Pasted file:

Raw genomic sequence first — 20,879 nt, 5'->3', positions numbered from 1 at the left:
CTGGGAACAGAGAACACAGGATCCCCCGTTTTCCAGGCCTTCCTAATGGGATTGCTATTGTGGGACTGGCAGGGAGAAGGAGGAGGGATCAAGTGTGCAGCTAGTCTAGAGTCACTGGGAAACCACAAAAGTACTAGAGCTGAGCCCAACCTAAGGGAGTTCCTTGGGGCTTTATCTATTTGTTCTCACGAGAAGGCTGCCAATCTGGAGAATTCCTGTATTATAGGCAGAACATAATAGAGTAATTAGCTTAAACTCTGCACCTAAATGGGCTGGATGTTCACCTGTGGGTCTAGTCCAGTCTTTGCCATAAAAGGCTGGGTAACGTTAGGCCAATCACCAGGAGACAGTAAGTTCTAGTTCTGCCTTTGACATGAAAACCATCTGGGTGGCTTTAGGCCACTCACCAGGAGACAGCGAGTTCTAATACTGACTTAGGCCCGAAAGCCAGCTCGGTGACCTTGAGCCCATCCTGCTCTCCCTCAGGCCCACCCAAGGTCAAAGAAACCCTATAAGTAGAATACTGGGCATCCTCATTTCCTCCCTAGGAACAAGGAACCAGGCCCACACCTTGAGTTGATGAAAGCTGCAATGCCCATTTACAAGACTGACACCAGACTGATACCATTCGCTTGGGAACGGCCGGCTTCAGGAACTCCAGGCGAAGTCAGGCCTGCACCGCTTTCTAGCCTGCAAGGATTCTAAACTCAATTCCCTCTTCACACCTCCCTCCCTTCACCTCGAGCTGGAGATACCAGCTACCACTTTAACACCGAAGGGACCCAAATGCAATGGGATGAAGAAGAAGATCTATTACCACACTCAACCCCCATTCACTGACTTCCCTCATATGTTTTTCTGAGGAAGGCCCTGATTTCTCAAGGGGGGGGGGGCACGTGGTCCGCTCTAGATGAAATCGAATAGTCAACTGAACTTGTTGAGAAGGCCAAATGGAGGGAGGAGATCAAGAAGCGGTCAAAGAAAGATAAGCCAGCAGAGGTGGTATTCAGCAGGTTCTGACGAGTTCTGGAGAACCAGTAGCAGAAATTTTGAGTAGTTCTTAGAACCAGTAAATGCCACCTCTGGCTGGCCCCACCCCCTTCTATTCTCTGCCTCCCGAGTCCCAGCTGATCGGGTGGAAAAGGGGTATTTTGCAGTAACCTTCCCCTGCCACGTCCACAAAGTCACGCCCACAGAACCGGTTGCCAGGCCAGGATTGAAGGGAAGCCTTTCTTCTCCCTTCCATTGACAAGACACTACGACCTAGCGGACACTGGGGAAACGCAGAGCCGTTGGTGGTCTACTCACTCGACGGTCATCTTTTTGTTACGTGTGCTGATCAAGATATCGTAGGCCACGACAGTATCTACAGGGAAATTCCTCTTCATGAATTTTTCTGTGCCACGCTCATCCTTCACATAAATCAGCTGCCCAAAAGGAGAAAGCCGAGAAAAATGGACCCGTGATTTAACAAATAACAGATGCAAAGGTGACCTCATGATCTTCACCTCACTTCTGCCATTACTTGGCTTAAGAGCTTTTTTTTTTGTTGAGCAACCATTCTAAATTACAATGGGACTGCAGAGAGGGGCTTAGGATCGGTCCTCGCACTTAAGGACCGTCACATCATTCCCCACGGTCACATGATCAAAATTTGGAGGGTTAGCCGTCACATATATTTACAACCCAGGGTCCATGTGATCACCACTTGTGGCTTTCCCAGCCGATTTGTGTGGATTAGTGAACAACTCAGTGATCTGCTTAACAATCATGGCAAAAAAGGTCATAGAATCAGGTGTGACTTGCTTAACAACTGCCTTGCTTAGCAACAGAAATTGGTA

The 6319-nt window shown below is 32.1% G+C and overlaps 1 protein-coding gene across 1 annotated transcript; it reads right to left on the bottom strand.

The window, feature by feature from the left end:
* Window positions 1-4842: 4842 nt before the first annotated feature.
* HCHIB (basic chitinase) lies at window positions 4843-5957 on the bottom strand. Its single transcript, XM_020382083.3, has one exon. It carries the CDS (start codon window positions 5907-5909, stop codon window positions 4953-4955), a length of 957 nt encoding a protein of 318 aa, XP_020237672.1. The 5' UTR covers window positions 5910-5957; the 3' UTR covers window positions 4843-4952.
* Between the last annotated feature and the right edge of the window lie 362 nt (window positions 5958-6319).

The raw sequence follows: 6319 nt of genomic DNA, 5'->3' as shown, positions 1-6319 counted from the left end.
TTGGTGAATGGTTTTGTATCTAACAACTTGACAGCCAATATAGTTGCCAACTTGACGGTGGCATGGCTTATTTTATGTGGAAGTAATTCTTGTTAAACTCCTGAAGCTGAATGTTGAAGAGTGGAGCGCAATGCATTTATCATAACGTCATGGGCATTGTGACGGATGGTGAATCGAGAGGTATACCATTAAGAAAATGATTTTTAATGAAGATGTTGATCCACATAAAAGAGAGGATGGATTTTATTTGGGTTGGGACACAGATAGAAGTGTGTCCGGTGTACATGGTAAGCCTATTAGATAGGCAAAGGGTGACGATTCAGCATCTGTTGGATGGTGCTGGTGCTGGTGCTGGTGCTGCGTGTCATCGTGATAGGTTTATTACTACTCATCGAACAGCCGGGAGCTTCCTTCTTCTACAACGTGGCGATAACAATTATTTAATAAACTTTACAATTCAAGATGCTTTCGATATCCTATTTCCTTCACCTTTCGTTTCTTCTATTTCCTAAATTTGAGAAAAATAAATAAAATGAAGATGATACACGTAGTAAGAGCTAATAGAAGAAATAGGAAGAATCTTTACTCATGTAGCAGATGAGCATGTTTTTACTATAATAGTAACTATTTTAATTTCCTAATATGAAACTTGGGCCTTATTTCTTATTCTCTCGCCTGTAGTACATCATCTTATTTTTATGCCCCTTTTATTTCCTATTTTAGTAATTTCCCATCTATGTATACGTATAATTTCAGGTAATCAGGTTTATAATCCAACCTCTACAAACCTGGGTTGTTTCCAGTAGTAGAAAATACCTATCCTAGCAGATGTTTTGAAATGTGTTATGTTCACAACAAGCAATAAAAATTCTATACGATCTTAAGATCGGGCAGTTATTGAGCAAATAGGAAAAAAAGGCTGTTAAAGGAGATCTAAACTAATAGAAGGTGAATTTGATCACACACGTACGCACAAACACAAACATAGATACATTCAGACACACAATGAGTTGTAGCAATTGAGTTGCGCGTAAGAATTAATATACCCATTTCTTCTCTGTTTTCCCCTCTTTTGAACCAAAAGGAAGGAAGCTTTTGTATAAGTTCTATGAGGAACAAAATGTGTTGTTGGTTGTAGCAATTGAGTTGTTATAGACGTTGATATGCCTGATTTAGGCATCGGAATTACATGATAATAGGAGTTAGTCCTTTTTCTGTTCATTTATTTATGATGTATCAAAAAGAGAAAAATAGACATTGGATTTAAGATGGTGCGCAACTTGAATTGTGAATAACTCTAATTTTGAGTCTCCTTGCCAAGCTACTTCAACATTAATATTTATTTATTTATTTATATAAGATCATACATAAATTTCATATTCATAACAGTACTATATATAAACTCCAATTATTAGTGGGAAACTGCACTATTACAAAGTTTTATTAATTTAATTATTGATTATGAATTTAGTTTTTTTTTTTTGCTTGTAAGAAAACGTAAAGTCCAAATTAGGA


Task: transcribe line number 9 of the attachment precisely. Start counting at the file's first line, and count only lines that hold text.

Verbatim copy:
TTGGTGAATGGTTTTGTATCTAACAACTTGACAGCCAATATAGTTGCCAACTTGACGGTGGCATGGCTTATTTTATGTGGAAGTAATTCTTGTTAAACTCCTGAAGCTGAATGTTGAAGAGTGGAGCGCAATGCATTTATCATAACGTCATGGGCATTGTGACGGATGGTGAATCGAGAGGTATACCATTAAGAAAATGATTTTTAATGAAGATGTTGATCCACATAAAAGAGAGGATGGATTTTATTTGGGTTGGGACACAGATAGAAGTGTGTCCGGTGTACATGGTAAGCCTATTAGATAGGCAAAGGGTGACGATTCAGCATCTGTTGGATGGTGCTGGTGCTGGTGCTGGTGCTGCGTGTCATCGTGATAGGTTTATTACTACTCATCGAACAGCCGGGAGCTTCCTTCTTCTACAACGTGGCGATAACAATTATTTAATAAACTTTACAATTCAAGATGCTTTCGATATCCTATTTCCTTCACCTTTCGTTTCTTCTATTTCCTAAATTTGAGAAAAATAAATAAAATGAAGATGATACACGTAGTAAGAGCTAATAGAAGAAATAGGAAGAATCTTTACTCATGTAGCAGATGAGCATGTTTTTACTATAATAGTAACTATTTTAATTTCCTAATATGAAACTTGGGCCTTATTTCTTATTCTCTCGCCTGTAGTACATCATCTTATTTTTATGCCCCTTTTATTTCCTATTTTAGTAATTTCCCATCTATGTATACGTATAATTTCAGGTAATCAGGTTTATAATCCAACCTCTACAAACCTGGGTTGTTTCCAGTAGTAGAAAATACCTATCCTAGCAGATGTTTTGAAATGTGTTATGTTCACAACAAGCAATAAAAATTCTATACGATCTTAAGATCGGGCAGTTATTGAGCAAATAGGAAAAAAAGGCTGTTAAAGGAGATCTAAACTAATAGAAGGTGAATTTGATCACACACGTACGCACAAACACAAACATAGATACATTCAGACACACAATGAGTTGTAGCAATTGAGTTGCGCGTAAGAATTAATATACCCATTTCTTCTCTGTTTTCCCCTCTTTTGAACCAAAAGGAAGGAAGCTTTTGTATAAGTTCTATGAGGAACAAAATGTGTTGTTGGTTGTAGCAATTGAGTTGTTATAGACGTTGATATGCCTGATTTAGGCATCGGAATTACATGATAATAGGAGTTAGTCCTTTTTCTGTTCATTTATTTATGATGTATCAAAAAGAGAAAAATAGACATTGGATTTAAGATGGTGCGCAACTTGAATTGTGAATAACTCTAATTTTGAGTCTCCTTGCCAAGCTACTTCAACATTAATATTTATTTATTTATTTATATAAGATCATACATAAATTTCATATTCATAACAGTACTATATATAAACTCCAATTATTAGTGGGAAACTGCACTATTACAAAGTTTTATTAATTTAATTATTGATTATGAATTTAGTTTTTTTTTTTTGCTTGTAAGAAAACGTAAAGTCCAAATTAGGA